Come, Thou Tortoise is the story of Audrey (nicknamed Oddly) Flowers. It is also the story of Winnifred, her extraordinary tortoise; Wedge, a rescued mouse; Audrey’s scientist father and her asymmetrical Uncle Thoby; and also others, who for Shakespearean and Grantian reference we’ll call “extras,” though they all play some part in forwarding things along and aren’t really extra at all. The book brilliantly treats past, present, and future, history and biography and science, the personification of animate and inanimate subjects, love and abandonment, light and dark, life and death. Its themes are rich, the characterization richer. Grant’s expression of human emotions and understanding is exquisite. The book is raw yet delicate, humorous yet poignant. And it’s illustrated, which makes it more endearing.

Here I gave my first impression of Grant’s book. Only moments ago I finished Come, Thou Tortoise, with a lump in my throat and the feeling that I want to squeeze the author to me with deep appreciation and thanks and admiration (I may do this on Tuesday when she comes to the library. Will she bring a tortoise. I would if I were her). Instead I put the book to my chest and sense its heartbeat. It feels as though it’s a living, breathing thing I need to take care of, that’s how alive it was. When I flip through it again, wishing it looked more read so she will know that I really read it and not just read it but loved it (that will come in time, I promise you), I scan the bits of praise at the front and find them sadly bland in comparison to how I feel just now. What is wrong with people, I’m thinking. Why do these endorsements all sound the bloody same in every book. At least one of them said “tortoise de force” instead of tour de force.

I enjoy novels all the time. I rarely regret a purchase. But there are those very rare books out there that become priceless and the pittance you paid in comparison to their value makes you feel guilty or weird for even having purchased them in the first place, not regret but as though paying for the item cheapens it, like how I feel looking at Lucy, our dog, when I remember we actually bought her for $550. That’s weird, to pay for a family member so dear.

Not that I feel toward this book the way I do about my dog. But it is definitely my favourite book of the year so far, possibly of several years. I haven’t read a book I felt was perfect in a long time. I’m a critical reader, and a copyeditor, and I’ve read many, many books, for a very long time. So perfect is a word I use carefully, if ever. And this book, I do not hesitate to say, is perfect. Honestly, I can’t think of a thing I’d criticize. Even if there are things. This first time around, I didn’t notice. I was too engrossed. I didn’t care to notice.

I will admit that I didn’t buy this novel the first day I picked it up. For some reason, the title annoyed me (this so totally changes when I understand it that I have to take a moment before I can continue reading), and when I opened the book and read the first few pages, I didn’t think I’d be able to tolerate the style. But when I picked it up again, I remembered my experience with Cormac McCarthy’s The Road. I had put that book down immediately after reading the first page. But something in me couldn’t resist, and when I picked it up the second time, I ate that book up like it was the best book of the year too. And then it was on Oprah and also won the Pulitzer. I have impeccable taste. What happens is you realize the style is exactly the style it needs to be. It works. It’s…perfect.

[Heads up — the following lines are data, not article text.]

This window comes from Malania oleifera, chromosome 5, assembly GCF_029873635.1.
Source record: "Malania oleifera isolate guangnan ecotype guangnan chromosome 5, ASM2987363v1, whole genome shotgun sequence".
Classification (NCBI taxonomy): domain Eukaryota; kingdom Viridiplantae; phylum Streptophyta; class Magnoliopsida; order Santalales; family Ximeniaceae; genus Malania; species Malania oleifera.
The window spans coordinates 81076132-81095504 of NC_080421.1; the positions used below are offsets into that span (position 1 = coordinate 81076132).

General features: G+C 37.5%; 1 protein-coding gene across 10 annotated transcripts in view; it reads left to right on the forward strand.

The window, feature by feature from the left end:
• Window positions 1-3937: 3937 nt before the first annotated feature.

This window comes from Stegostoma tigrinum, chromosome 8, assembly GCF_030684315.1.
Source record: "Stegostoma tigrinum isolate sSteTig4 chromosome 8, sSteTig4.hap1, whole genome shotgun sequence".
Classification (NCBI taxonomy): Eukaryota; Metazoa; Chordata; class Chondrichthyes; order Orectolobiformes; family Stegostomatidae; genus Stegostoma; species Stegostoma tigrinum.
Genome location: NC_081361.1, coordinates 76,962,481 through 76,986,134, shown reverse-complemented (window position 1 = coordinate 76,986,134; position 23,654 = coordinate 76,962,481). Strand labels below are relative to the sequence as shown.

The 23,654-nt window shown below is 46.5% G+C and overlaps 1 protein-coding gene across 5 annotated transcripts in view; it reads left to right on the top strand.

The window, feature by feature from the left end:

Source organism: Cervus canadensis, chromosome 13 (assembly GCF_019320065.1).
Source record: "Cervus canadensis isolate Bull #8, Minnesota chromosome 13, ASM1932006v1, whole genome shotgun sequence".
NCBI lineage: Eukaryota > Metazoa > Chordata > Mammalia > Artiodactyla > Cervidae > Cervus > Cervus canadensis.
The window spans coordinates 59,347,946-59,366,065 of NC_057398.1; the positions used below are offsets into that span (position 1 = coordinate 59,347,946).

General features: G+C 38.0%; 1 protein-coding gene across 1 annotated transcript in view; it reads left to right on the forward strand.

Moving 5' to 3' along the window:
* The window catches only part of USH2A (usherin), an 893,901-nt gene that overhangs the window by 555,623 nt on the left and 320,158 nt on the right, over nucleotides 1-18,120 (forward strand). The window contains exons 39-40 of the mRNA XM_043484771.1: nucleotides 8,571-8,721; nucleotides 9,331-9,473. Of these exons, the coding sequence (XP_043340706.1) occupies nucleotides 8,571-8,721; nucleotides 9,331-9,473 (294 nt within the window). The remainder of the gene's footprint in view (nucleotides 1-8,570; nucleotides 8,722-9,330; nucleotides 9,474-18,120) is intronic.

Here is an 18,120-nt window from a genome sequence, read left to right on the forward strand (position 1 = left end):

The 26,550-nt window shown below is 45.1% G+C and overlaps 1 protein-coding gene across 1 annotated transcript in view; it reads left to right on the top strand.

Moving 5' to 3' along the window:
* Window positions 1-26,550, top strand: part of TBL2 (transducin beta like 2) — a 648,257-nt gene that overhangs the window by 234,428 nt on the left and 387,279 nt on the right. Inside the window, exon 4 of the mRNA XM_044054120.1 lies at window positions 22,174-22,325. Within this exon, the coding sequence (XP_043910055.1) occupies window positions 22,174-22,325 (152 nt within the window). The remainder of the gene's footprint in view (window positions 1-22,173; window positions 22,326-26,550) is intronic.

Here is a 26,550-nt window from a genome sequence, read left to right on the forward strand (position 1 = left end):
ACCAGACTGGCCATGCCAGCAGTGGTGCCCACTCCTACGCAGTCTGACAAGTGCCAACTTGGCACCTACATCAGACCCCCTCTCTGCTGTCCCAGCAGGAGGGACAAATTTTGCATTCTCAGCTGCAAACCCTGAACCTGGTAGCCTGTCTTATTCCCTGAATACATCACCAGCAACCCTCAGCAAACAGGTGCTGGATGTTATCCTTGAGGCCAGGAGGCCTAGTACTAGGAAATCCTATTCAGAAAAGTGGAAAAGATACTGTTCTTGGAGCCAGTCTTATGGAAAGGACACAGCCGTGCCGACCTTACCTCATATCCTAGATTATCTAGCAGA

At a hefty 412 pages, Come, Thou Tortoise is nothing short of genius to be able to constantly impress and surprise a reader the way Grant does with this book. Her witty and clever wordplay, her well-wrought sentences, her unusual similes and metaphors, her excellent characterization, especially of Audrey and Winnifred, and the things they observe and say and how they surprise you, Audrey’s endearing personification of inanimate objects and how she chats with animals, how absolutely related everything is (there is nothing unnecessary, nothing forgotten, everything is so well tied together), how cleverly wrought—all this makes me want to say this book is perfect. It’s scary, but I don’t take it back. Every bit of the story, as non-linearly told as it is, is so connected, so well woven, that you can hardly remove a sentence to quote without feeling that something will be lost, that the person won’t get it without reading the rest. And yes, this to me is a good thing. Absolutely nothing is irrelevant. It’s tight. 412 pages shocked me because I had no concept of how long it was. It doesn’t look long and it certainly didn’t feel that way.

Many times throughout I marvelled at how well-written this story was, how carefully chosen the words, how perfectly placed the segments and chapters were. Either Grant is a brilliant writer or her copyeditor is a genius. Probably both. Whatever, the book makes me teary with jealousy. How, I asked myself a gazillion times while reading and finally of my husband when I put down the book, did Grant do this her first time? How does a first novel end up so brilliant? How can I do that, too? Because now I know it’s possible.

Come forth, I say! there’s other business for thee:
Come, thou tortoise! when?

—Shakespeare, The Tempest

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book reviews

I decided to be brave and record my review of Geraldine Brooks’s People of the Book. I did it for the Keepin’ It Real Book Club, one of my favourite book blogs to read and one of the only ones I really participate in. They’re currently doing a month-long show of book video reviews for Keep Toronto Reading. My book twin Jen Knoch has written up a flattering introduction to my vid, too. She has kindly ignored my unshoweredness and the funny disembodied hand on my neck (it’s my own, thank goodness). I was leaning my arm across the back of my couch. But anyway. All self-consciousness aside, okay.